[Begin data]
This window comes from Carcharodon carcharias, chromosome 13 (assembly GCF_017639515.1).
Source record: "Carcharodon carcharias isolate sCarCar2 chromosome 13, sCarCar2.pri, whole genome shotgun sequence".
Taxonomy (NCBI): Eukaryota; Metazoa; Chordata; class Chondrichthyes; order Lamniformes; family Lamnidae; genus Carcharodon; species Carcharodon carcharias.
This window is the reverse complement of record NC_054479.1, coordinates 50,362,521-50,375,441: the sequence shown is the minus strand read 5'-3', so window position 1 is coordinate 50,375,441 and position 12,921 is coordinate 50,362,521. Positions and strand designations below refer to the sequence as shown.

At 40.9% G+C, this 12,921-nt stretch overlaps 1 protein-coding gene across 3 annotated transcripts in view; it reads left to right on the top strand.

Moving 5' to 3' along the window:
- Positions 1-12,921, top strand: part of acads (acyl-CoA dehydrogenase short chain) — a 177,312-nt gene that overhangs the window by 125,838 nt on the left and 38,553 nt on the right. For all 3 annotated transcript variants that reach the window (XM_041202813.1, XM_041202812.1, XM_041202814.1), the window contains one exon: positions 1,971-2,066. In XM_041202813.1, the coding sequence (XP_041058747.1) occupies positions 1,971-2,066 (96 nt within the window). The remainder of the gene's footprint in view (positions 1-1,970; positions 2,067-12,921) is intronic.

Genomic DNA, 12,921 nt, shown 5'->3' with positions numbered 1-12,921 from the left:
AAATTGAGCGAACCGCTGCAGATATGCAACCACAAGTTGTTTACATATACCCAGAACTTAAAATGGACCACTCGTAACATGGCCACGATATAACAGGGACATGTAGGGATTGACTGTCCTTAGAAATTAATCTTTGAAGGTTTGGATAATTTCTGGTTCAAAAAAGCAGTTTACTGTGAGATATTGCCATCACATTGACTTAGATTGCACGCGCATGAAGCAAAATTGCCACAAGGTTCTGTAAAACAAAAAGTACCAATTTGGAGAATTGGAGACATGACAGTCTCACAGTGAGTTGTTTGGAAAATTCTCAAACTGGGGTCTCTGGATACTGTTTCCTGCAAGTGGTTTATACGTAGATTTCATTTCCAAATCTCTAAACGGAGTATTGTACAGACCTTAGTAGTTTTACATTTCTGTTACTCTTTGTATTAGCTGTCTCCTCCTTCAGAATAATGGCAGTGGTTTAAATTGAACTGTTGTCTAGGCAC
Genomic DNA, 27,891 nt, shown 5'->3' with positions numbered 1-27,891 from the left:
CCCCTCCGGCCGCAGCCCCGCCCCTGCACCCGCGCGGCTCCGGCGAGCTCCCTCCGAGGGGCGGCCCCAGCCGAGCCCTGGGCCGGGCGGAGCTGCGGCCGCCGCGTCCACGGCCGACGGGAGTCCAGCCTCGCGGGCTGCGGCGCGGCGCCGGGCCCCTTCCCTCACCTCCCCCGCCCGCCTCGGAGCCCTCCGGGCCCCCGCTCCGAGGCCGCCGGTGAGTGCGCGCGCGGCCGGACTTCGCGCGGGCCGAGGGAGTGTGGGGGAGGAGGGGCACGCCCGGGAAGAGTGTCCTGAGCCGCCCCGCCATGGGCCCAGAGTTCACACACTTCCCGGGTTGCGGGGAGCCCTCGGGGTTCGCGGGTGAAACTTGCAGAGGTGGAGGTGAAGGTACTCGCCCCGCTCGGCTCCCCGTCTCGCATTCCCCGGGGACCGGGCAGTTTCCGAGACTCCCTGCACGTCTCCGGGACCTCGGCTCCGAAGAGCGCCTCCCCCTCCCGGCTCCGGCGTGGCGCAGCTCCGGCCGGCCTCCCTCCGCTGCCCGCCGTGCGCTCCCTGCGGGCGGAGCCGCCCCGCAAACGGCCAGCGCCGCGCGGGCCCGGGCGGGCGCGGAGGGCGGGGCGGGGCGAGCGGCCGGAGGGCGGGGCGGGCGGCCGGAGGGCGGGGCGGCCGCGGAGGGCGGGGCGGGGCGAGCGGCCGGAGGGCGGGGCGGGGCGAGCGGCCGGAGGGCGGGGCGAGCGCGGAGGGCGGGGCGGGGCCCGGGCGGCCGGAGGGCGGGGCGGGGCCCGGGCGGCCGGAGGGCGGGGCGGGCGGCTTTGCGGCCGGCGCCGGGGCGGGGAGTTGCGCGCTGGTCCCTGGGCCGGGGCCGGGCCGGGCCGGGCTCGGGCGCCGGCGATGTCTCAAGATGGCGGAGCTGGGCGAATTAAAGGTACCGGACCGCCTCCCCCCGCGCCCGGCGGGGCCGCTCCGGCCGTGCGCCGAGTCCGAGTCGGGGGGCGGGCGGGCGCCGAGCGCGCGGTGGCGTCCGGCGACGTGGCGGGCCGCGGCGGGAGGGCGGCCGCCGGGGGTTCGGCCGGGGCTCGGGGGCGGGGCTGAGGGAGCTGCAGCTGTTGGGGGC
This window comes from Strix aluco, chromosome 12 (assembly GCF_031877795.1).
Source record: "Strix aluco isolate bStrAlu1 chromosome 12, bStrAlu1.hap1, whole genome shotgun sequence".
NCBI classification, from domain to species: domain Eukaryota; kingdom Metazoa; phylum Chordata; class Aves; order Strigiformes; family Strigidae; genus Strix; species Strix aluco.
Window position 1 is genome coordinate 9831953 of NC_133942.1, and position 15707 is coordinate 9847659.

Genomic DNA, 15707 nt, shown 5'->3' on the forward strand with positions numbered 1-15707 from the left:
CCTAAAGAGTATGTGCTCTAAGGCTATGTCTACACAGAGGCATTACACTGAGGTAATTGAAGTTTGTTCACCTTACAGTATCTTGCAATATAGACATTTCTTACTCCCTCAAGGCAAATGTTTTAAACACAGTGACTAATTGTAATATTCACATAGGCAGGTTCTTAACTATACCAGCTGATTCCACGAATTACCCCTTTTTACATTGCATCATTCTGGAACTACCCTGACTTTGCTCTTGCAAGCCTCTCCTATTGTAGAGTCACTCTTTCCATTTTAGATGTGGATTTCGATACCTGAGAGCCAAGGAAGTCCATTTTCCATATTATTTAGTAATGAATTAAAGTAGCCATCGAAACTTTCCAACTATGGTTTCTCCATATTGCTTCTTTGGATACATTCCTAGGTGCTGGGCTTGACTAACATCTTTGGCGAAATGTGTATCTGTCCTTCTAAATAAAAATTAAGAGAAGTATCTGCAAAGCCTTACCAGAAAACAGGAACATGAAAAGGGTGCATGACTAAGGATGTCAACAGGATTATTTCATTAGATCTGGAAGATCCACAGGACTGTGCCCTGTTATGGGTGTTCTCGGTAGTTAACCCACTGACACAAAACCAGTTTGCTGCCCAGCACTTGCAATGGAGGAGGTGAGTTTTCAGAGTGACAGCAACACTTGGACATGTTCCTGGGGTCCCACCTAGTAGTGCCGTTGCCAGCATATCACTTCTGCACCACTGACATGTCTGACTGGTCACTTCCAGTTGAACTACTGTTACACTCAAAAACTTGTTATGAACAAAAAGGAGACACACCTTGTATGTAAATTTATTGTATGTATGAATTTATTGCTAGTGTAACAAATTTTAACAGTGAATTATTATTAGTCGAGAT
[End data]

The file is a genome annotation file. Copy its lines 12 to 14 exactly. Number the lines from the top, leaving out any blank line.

This window comes from Strix aluco, chromosome 12 (assembly GCF_031877795.1).
Source record: "Strix aluco isolate bStrAlu1 chromosome 12, bStrAlu1.hap1, whole genome shotgun sequence".
NCBI classification, from domain to species: domain Eukaryota; kingdom Metazoa; phylum Chordata; class Aves; order Strigiformes; family Strigidae; genus Strix; species Strix aluco.